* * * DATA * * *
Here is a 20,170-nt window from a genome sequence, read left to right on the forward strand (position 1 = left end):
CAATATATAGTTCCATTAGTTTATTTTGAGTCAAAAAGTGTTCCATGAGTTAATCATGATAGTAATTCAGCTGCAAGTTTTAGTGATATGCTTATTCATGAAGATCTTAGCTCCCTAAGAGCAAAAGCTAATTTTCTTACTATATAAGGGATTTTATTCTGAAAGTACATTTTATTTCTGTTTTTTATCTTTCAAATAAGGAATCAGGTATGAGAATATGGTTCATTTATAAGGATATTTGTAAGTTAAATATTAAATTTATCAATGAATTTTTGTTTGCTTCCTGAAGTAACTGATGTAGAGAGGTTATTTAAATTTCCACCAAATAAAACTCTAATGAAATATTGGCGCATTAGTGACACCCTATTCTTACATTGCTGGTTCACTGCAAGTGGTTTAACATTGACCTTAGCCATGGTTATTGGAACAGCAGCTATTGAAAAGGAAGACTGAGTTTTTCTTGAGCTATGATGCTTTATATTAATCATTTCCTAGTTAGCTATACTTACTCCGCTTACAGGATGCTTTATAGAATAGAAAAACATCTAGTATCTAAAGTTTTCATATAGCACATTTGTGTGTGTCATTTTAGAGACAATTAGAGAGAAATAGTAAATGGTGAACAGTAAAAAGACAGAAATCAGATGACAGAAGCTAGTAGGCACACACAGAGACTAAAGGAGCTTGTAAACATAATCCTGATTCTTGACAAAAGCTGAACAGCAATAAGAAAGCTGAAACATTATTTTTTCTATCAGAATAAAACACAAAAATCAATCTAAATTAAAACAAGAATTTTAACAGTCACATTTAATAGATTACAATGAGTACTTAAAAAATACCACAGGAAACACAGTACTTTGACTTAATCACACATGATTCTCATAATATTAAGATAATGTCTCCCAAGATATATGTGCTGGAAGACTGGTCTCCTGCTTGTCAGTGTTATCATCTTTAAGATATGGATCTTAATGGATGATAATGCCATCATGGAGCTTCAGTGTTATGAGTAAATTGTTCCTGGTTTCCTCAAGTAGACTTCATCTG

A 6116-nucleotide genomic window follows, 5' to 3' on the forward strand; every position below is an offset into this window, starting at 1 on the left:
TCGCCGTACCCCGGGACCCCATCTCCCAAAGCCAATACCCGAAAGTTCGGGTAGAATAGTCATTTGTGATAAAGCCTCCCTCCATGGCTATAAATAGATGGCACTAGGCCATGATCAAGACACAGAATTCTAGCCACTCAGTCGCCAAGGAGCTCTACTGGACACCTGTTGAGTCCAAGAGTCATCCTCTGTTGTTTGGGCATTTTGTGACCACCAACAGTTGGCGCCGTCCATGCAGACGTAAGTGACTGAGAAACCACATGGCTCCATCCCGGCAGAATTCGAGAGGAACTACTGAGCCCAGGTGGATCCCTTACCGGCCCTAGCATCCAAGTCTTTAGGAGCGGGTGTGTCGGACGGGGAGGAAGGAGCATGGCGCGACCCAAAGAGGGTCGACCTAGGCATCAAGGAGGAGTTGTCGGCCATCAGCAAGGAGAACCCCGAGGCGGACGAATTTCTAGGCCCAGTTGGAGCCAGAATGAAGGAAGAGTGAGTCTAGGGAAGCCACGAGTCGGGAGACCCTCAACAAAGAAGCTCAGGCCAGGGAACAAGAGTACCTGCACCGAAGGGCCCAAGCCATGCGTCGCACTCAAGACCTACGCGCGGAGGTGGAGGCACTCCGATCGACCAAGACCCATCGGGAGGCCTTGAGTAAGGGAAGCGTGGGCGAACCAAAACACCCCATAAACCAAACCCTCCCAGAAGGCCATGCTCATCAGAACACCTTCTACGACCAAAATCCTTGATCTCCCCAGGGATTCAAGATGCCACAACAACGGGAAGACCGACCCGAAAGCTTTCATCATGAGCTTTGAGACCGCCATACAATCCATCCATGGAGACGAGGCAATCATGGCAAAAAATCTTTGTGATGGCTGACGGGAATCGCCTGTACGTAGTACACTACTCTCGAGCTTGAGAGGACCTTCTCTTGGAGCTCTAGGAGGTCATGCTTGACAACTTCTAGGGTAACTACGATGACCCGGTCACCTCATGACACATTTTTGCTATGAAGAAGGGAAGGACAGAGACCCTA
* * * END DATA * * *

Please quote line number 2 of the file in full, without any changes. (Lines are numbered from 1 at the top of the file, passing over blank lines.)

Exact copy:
CAATATATAGTTCCATTAGTTTATTTTGAGTCAAAAAGTGTTCCATGAGTTAATCATGATAGTAATTCAGCTGCAAGTTTTAGTGATATGCTTATTCATGAAGATCTTAGCTCCCTAAGAGCAAAAGCTAATTTTCTTACTATATAAGGGATTTTATTCTGAAAGTACATTTTATTTCTGTTTTTTATCTTTCAAATAAGGAATCAGGTATGAGAATATGGTTCATTTATAAGGATATTTGTAAGTTAAATATTAAATTTATCAATGAATTTTTGTTTGCTTCCTGAAGTAACTGATGTAGAGAGGTTATTTAAATTTCCACCAAATAAAACTCTAATGAAATATTGGCGCATTAGTGACACCCTATTCTTACATTGCTGGTTCACTGCAAGTGGTTTAACATTGACCTTAGCCATGGTTATTGGAACAGCAGCTATTGAAAAGGAAGACTGAGTTTTTCTTGAGCTATGATGCTTTATATTAATCATTTCCTAGTTAGCTATACTTACTCCGCTTACAGGATGCTTTATAGAATAGAAAAACATCTAGTATCTAAAGTTTTCATATAGCACATTTGTGTGTGTCATTTTAGAGACAATTAGAGAGAAATAGTAAATGGTGAACAGTAAAAAGACAGAAATCAGATGACAGAAGCTAGTAGGCACACACAGAGACTAAAGGAGCTTGTAAACATAATCCTGATTCTTGACAAAAGCTGAACAGCAATAAGAAAGCTGAAACATTATTTTTTCTATCAGAATAAAACACAAAAATCAATCTAAATTAAAACAAGAATTTTAACAGTCACATTTAATAGATTACAATGAGTACTTAAAAAATACCACAGGAAACACAGTACTTTGACTTAATCACACATGATTCTCATAATATTAAGATAATGTCTCCCAAGATATATGTGCTGGAAGACTGGTCTCCTGCTTGTCAGTGTTATCATCTTTAAGATATGGATCTTAATGGATGATAATGCCATCATGGAGCTTCAGTGTTATGAGTAAATTGTTCCTGGTTTCCTCAAGTAGACTTCATCTG